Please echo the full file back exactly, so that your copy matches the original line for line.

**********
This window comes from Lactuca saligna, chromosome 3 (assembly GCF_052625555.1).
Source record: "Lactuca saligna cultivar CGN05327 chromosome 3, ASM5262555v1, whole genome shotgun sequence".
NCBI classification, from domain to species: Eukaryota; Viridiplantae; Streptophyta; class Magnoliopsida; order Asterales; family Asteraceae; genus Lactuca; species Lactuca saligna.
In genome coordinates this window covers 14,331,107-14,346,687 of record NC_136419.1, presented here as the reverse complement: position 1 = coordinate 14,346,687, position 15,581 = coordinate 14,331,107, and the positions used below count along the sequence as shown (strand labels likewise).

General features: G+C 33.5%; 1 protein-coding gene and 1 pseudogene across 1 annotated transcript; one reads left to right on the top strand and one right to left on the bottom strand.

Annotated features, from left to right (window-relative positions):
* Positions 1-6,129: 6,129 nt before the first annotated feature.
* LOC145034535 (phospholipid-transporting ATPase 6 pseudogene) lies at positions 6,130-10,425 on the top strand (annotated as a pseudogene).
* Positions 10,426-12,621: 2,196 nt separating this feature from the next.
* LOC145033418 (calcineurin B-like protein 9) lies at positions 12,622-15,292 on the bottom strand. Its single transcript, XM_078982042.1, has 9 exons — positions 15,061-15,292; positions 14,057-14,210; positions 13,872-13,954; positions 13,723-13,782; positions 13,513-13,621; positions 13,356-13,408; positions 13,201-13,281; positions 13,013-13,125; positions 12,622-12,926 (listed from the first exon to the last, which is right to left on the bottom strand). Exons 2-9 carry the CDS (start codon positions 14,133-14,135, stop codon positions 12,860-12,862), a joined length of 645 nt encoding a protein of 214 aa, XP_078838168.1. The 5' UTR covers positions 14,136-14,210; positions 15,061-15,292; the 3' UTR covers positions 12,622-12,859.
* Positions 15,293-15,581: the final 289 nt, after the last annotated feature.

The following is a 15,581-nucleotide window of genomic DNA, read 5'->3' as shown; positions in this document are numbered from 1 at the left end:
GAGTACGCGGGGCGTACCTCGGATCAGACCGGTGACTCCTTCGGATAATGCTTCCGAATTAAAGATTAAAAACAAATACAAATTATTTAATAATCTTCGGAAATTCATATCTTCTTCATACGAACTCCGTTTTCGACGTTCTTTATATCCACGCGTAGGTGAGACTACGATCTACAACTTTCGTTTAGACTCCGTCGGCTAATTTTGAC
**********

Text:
This window comes from Lactuca saligna, chromosome 3 (assembly GCF_052625555.1).
Source record: "Lactuca saligna cultivar CGN05327 chromosome 3, ASM5262555v1, whole genome shotgun sequence".
NCBI classification, from domain to species: Eukaryota; Viridiplantae; Streptophyta; class Magnoliopsida; order Asterales; family Asteraceae; genus Lactuca; species Lactuca saligna.
In genome coordinates this window covers 14,331,107-14,346,687 of record NC_136419.1, presented here as the reverse complement: position 1 = coordinate 14,346,687, position 15,581 = coordinate 14,331,107, and the positions used below count along the sequence as shown (strand labels likewise).

General features: G+C 33.5%; 1 protein-coding gene and 1 pseudogene across 1 annotated transcript; one reads left to right on the top strand and one right to left on the bottom strand.

Annotated features, from left to right (window-relative positions):
* Positions 1-6,129: 6,129 nt before the first annotated feature.
* LOC145034535 (phospholipid-transporting ATPase 6 pseudogene) lies at positions 6,130-10,425 on the top strand (annotated as a pseudogene).
* Positions 10,426-12,621: 2,196 nt separating this feature from the next.
* LOC145033418 (calcineurin B-like protein 9) lies at positions 12,622-15,292 on the bottom strand. Its single transcript, XM_078982042.1, has 9 exons — positions 15,061-15,292; positions 14,057-14,210; positions 13,872-13,954; positions 13,723-13,782; positions 13,513-13,621; positions 13,356-13,408; positions 13,201-13,281; positions 13,013-13,125; positions 12,622-12,926 (listed from the first exon to the last, which is right to left on the bottom strand). Exons 2-9 carry the CDS (start codon positions 14,133-14,135, stop codon positions 12,860-12,862), a joined length of 645 nt encoding a protein of 214 aa, XP_078838168.1. The 5' UTR covers positions 14,136-14,210; positions 15,061-15,292; the 3' UTR covers positions 12,622-12,859.
* Positions 15,293-15,581: the final 289 nt, after the last annotated feature.

The following is a 15,581-nucleotide window of genomic DNA, read 5'->3' as shown; positions in this document are numbered from 1 at the left end:
GAGTACGCGGGGCGTACCTCGGATCAGACCGGTGACTCCTTCGGATAATGCTTCCGAATTAAAGATTAAAAACAAATACAAATTATTTAATAATCTTCGGAAATTCATATCTTCTTCATACGAACTCCGTTTTCGACGTTCTTTATATCCACGCGTAGGTGAGACTACGATCTACAACTTTCGTTTAGACTCCGTCGGCTAATTTTGAC